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Peleoneras : Coast to Coast and In-between : From $57 to Scholar; Activist to Teacher : Q&A: Michele Siqueiros '95 : Buried Treasure : The Memoirs of Alice B. Jones : Q&A: Amy Stelmach Frey '93 : Rendering the Invisible : [os] : Beyond Cookie Cutter Therapies : A Personal Quest : The Story of the Hong Wah Kues : Q&A: Wesley Wu '94


Wesley Wu

Why did you choose to major in Asian American Studies?
The early ’90s were an exciting time for Asian American Studies at The Claremont Colleges. Professors Jack Ling and Linus Yamane were teaching The Asian American Experience, the first Asian American Studies course at the 5Cs in about a decade. Increasing numbers of faculty with some degree of interest in Asian American Studies were being recruited into various departments, and the opening of the Asian American Resource Center at Pomona College positively contributed to the increasing need to include Asian American Studies as a field of study. At that time, nobody had majored in Asian American Studies on any of the five colleges (that I knew of), and there was no better place to do it than Pitzer. Assembling twelve courses and taking every Asian American Studies course offered not only gave the field representation from the student side, but proved that it was indeed possible and viable.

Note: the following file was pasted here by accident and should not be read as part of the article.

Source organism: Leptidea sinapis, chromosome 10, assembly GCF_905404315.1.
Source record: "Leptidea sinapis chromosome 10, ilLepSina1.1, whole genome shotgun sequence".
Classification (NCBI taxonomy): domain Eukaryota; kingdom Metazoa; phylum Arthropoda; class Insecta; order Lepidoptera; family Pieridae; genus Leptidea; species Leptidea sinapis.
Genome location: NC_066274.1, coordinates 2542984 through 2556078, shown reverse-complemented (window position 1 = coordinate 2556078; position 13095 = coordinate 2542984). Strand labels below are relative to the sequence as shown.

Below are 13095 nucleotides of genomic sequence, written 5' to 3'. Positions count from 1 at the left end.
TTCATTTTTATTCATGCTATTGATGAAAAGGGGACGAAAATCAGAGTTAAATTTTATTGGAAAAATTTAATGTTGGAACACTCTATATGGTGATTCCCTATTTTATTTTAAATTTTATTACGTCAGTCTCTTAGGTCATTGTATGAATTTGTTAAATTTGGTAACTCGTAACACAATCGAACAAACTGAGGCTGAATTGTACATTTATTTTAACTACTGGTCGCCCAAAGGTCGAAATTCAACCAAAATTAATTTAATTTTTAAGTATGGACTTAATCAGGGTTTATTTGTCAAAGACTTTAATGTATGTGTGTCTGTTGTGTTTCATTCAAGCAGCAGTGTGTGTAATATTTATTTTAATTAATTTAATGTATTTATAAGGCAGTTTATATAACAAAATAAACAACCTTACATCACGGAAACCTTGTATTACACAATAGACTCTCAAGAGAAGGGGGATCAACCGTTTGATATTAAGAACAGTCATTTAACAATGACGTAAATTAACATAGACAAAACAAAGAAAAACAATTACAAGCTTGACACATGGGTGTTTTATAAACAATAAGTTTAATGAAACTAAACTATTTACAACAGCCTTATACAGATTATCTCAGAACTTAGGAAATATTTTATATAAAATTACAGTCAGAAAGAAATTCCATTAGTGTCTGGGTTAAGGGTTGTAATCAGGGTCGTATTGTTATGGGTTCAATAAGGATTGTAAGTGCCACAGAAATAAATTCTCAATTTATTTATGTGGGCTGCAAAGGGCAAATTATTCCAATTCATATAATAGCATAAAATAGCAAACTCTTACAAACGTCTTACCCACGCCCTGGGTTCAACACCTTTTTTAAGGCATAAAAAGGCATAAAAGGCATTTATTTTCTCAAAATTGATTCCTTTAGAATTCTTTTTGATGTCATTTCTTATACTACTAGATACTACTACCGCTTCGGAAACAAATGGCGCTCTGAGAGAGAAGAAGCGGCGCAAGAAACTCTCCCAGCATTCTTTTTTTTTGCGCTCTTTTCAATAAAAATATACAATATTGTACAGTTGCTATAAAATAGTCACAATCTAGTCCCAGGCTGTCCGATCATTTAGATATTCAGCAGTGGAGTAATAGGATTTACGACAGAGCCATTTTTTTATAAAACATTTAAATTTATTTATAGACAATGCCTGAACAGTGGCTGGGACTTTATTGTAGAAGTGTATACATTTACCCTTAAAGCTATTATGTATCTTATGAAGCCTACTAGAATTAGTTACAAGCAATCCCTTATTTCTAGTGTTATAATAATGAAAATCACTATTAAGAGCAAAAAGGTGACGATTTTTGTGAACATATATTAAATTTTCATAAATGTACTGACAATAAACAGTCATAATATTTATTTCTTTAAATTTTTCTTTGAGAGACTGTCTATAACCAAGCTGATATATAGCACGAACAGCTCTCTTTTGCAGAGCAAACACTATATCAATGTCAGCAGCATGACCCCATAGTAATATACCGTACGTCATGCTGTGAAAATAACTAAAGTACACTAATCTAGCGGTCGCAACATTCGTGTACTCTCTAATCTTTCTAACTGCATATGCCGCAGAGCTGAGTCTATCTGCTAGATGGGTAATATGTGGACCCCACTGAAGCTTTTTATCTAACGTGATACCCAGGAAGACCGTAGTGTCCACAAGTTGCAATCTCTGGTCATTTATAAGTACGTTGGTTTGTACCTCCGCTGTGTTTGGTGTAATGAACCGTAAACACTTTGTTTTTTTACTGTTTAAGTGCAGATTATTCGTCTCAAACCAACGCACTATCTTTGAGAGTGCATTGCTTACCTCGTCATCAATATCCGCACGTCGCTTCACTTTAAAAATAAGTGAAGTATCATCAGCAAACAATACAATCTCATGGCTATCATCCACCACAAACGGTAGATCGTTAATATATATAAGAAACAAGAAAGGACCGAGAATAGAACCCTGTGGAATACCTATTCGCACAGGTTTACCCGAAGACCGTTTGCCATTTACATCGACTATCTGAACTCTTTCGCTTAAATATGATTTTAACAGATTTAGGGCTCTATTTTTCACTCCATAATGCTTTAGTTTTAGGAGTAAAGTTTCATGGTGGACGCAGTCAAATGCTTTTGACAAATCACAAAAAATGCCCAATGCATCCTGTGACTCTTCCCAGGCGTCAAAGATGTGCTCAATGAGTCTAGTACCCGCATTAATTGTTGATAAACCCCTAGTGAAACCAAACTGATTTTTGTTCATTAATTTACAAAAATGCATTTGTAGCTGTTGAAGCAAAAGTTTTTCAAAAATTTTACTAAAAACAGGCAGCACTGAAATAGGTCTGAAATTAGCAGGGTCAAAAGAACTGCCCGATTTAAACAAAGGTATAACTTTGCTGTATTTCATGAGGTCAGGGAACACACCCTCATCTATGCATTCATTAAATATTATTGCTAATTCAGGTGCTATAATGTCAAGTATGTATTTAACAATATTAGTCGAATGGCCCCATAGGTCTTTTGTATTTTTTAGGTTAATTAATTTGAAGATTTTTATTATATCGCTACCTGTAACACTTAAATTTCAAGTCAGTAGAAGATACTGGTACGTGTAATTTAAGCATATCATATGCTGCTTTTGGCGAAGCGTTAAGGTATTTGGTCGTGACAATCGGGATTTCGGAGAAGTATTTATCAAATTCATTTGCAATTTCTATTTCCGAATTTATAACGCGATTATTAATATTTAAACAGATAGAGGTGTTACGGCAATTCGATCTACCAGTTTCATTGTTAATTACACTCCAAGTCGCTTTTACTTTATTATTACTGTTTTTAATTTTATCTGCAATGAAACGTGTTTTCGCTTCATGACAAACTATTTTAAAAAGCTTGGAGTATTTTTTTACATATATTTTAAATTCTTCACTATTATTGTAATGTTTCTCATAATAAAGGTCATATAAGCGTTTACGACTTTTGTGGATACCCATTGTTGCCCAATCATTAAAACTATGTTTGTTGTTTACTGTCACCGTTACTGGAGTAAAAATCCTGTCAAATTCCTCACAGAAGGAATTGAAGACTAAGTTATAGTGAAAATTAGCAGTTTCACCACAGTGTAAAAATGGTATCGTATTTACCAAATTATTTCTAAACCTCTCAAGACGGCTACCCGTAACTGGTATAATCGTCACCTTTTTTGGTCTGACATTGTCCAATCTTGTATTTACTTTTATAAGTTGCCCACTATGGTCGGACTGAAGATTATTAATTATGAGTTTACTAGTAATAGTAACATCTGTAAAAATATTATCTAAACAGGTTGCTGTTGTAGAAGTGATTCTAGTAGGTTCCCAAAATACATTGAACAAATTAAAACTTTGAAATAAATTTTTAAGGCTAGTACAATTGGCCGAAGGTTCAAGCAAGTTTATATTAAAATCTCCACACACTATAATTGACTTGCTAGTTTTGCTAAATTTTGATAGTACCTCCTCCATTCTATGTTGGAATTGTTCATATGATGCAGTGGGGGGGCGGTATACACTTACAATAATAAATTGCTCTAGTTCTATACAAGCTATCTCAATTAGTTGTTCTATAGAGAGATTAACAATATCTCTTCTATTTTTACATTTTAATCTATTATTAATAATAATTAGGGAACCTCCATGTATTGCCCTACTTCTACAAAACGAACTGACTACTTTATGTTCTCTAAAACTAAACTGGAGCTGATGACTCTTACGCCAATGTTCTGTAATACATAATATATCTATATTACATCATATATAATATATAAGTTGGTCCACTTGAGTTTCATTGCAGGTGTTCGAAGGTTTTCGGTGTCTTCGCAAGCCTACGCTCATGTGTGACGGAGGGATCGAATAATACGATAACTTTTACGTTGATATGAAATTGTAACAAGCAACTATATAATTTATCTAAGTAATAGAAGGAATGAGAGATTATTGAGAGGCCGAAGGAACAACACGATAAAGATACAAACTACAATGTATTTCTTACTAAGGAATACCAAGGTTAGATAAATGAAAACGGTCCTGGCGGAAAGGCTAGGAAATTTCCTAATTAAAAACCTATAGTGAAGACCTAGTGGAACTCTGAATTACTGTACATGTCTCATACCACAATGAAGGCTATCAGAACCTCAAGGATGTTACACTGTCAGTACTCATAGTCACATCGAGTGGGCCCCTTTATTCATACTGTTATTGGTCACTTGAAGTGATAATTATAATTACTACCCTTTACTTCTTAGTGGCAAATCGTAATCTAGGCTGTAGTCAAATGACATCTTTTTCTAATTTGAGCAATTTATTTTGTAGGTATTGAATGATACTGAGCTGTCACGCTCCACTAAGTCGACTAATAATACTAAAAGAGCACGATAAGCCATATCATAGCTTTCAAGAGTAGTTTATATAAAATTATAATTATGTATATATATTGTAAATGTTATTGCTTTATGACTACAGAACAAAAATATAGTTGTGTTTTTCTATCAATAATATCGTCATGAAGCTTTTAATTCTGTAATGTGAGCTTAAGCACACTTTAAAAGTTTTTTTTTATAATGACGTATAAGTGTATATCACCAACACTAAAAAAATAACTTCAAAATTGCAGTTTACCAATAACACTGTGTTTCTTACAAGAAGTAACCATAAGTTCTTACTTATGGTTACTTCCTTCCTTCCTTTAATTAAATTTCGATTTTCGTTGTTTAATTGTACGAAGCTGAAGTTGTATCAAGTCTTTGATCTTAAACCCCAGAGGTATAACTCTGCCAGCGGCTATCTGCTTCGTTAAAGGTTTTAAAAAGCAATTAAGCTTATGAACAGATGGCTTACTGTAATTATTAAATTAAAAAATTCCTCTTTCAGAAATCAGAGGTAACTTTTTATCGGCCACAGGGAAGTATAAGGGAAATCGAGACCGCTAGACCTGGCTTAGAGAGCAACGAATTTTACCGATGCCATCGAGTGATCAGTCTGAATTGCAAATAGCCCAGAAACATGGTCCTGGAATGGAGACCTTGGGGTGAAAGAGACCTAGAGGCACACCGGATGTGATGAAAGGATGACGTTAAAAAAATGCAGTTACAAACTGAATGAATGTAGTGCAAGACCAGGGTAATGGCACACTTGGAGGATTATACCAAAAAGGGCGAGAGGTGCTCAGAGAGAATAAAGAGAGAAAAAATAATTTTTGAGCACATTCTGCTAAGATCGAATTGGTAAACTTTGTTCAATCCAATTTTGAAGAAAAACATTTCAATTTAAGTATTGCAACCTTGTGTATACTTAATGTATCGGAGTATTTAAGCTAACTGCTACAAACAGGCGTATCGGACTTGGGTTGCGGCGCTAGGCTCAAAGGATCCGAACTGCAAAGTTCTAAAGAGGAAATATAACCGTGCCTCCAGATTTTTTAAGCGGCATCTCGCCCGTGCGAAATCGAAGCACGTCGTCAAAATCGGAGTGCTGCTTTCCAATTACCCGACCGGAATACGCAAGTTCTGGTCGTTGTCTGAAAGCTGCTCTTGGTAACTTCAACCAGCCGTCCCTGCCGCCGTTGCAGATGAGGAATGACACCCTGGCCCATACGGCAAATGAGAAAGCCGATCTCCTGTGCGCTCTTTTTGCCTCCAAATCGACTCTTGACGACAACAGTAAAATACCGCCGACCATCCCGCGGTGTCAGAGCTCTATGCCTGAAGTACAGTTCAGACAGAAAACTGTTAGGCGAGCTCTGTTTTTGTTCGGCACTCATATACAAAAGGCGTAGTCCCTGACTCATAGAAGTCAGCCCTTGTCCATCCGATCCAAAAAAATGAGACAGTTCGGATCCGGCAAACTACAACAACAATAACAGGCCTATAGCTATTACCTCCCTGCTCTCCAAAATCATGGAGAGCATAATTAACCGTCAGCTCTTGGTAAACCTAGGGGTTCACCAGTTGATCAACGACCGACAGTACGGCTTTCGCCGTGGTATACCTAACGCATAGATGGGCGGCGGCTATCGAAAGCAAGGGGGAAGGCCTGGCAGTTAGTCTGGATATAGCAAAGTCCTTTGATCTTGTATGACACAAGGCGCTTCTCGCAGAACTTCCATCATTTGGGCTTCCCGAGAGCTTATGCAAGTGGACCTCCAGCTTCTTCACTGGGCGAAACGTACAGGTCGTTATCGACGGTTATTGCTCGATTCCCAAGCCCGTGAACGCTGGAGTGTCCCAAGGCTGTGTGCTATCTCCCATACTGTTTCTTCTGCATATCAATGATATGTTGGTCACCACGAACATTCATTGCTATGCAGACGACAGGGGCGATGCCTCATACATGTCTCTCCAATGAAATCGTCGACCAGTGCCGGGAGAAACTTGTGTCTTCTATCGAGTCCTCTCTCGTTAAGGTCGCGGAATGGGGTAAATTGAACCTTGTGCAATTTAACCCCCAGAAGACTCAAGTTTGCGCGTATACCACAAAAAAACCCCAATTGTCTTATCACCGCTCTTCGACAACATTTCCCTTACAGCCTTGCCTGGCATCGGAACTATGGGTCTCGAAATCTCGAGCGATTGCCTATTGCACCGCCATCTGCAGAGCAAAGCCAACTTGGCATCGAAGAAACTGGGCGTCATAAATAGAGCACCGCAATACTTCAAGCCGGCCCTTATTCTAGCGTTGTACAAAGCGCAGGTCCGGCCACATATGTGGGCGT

Describe your current occupation and how what you learned as an Asian American Studies major helped you achieve success.
I am currently a human resources consultant with Towers Perrin. I believe a Pitzer liberal arts education provided me with a broad framework with which to face both life and my career. Asian American Studies at Pitzer gave me the ability to redefine myself—I became informed about how culture and ethnicity are shaped. Growing up, my brother and I were a close approximation of the model minority, and we operated within that stereotyped framework. Pitzer was the beginning of my personal redefinition, but the process of my personal defining took many more years. The knowledge I gained from Asian American Studies gave me
the wherewithal to undergo a reshaping of my professional self.

What was your most memorable course in Asian American Studies?
I’ll never forget Joe Parker sending me into my first class: The Other Speaks Back with Dorinne Kondo at Pomona. My first exposure to Asian American Studies was a whirlwind of ethnic and cultural politics mixed with post-structuralist theory barely discernable as English. To say I was in over my head was a gross understatement. Somehow, I got through it with a basis for the rest of my learnings and a zeal to continue on. Learning that there is an underlying politic that surrounds and shapes our experience as Asian Americans cemented my desire to pursue Asian American Studies as a major, and I began my journey in clarifying who we are and where I fit.


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